If you frequently have a sudden, strong urge to pee — and then accidentally leak urine — you might have urge incontinence (UI). Both men and women experience UI, which is also called overactive bladder. It’s different from stress incontinence, which refers to urine leaks when you sneeze, cough, or exercise.
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What Is Urge Incontinence?
UI is an urgent “gotta go” feeling followed by leaking urine. It happens when your brain sends signals to your bladder that it’s time to pee, even when your bladder isn’t full. It can also occur when there’s damage to the bladder that makes the muscles contract at the wrong times.
According to the Urology Care Foundation, as many as 40% of women and 30% of men in the U.S. have UI symptoms. It occurs more often in older adults.
What Are the Symptoms of Urge Incontinence?
The signs that you have UI include:
- A sudden, urgent need to urinate (that “gotta go” feeling).
- Accidental leaks when you can’t make it to the bathroom in time.
- Getting up several times a night to go to the bathroom.
- Feeling “triggered” to urinate by sensations, such as the sound of running water or walking past a bathroom.
What Causes Urge Incontinence?
Some medical conditions can result in UI. They include:
- Bladder cancer.
- Bladder stones.
- Inflammation of the urinary tract.
- Brain or nerve problems, including stroke or multiple sclerosis.
- Spinal cord injury.
- Hormonal changes, such as menopause, in women.
- Enlarged prostate in men.
Sometimes, doctors can’t find a specific cause for UI. Even then, they can still treat the symptoms.
Treatment for Urge Incontinence
Your treatment depends on how severe your UI is, or if there is another problem causing the UI. Your doctor may recommend the following to reduce symptoms of UI.
For some people, simple changes in diet and hydration can make a big difference in managing UI. Your doctor may recommend that you:
- Limit soda and coffee. Fluids with high caffeine, acidity, and carbonation can irritate the bladder and make UI worse. So go easy on coffee, tea, orange juice, lemonade, and colas.
- Drink plenty of water. Don’t limit your water intake to reduce leaks, as urine can become concentrated and irritate the lining of the bladder. A good rule of thumb is to drink half your body weight (in pounds) in ounces of water. For example, a 140-pound woman should drink 70 ounces of water daily.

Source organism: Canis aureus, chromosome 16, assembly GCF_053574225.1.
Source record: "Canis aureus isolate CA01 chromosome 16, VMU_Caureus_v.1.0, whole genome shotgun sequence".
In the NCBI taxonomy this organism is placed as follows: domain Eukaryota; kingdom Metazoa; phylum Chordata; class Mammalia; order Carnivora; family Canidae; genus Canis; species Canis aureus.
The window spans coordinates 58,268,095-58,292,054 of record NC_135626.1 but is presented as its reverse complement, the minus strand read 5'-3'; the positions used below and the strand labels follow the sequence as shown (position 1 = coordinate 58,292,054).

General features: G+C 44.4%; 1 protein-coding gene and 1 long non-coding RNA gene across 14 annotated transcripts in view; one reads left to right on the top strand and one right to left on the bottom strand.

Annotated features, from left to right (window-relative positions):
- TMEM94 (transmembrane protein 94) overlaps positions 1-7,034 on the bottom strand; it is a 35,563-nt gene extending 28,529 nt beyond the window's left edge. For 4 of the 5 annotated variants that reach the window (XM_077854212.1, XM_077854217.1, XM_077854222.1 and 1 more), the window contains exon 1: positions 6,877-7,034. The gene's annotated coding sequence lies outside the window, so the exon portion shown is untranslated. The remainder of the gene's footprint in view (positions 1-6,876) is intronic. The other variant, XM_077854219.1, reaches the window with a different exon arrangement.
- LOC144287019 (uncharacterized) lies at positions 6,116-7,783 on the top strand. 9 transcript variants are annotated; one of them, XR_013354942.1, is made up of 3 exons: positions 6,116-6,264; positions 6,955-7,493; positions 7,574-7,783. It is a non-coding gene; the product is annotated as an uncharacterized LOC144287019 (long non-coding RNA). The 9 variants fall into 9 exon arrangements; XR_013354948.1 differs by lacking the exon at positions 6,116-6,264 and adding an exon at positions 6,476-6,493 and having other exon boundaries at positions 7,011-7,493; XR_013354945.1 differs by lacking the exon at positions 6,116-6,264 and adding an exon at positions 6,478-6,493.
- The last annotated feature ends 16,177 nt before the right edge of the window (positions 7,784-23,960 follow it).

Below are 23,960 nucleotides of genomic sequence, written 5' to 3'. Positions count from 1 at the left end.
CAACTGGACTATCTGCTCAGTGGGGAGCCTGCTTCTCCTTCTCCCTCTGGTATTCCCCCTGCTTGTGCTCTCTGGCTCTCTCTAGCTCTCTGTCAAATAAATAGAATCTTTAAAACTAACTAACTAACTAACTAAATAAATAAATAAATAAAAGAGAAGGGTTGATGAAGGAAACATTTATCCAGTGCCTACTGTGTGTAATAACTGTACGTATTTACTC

- Manage constipation. A full bowel can put pressure on the bladder, and hard stool can cause nerves in the pelvic floor to become overactive. To soften stool, eat high fiber fruits and vegetables, stay hydrated, and ask your doctor if you need stool-softening medication.
- Bladder training. Bladder training is a physical and mental method of controlling UI. It might include keeping a diary of how much and how often you urinate, learning relaxation techniques, and doing exercises called Kegels.
- If you are experiencing urinary symptoms along with pelvic pain, Kegels may not be right for you and should be fully evaluated by a pelvic floor specialist before initiating pelvic floor strengthening exercises.
- Get on a schedule. For some people, scheduling bathroom breaks helps reduce UI symptoms by improving their control over the urge to urinate. You can gradually increase the length of time between trips to the bathroom.
Pelvic floor training
A physical therapist can help relieve UI with:
- Pelvic floor training. A “sling” of muscles and tissue called the pelvic floor supports the urinary tract and other pelvic organs. Muscles that are too loose — or too tight — make it hard for the organs to function properly, which can lead to leaks. A physical therapist can help teach you exercises to both strengthen and relax these muscles.
- Electrical stimulation. Your therapist can place electrodes on your back or pelvic floor. They produce electrical currents that help calm an overactive bladder and reduce urgency.
Some drugs can help calm an overactive bladder. Your doctor might give you medicine to take by mouth. They may also inject medicine directly into the bladder.
If your UI doesn’t respond to other treatments, your doctor may recommend surgery as a last resort. A urologist can implant a device that sends a mild electrical current to your bladder. It calms your urge to urinate.
Urology Care Foundation, What Is Urinary Incontinence? Link
Urology Care Foundation, What Is Overactive Bladder? Link
National Library of Medicine, Urge Incontinence, Link
National Institute on Aging, Urinary Incontinence in Older Adults, Link
American Academy of Family Physicians, Bladder Training for Urinary Incontinence, Link
The UPMC Department of Urology offers a wide variety of specialized care for diseases of the male and female urinary tract and the male reproductive organs, including erectile dysfunction, kidney stones, urinary incontinence, prostate cancer, and more. We have a multifaceted team of physicians and researchers working together to provide the best care to both children and adults. Our team is nationally renowned for expertise in highly specialized technologies and minimally invasive surgical techniques. To find a provider near you, visit our website.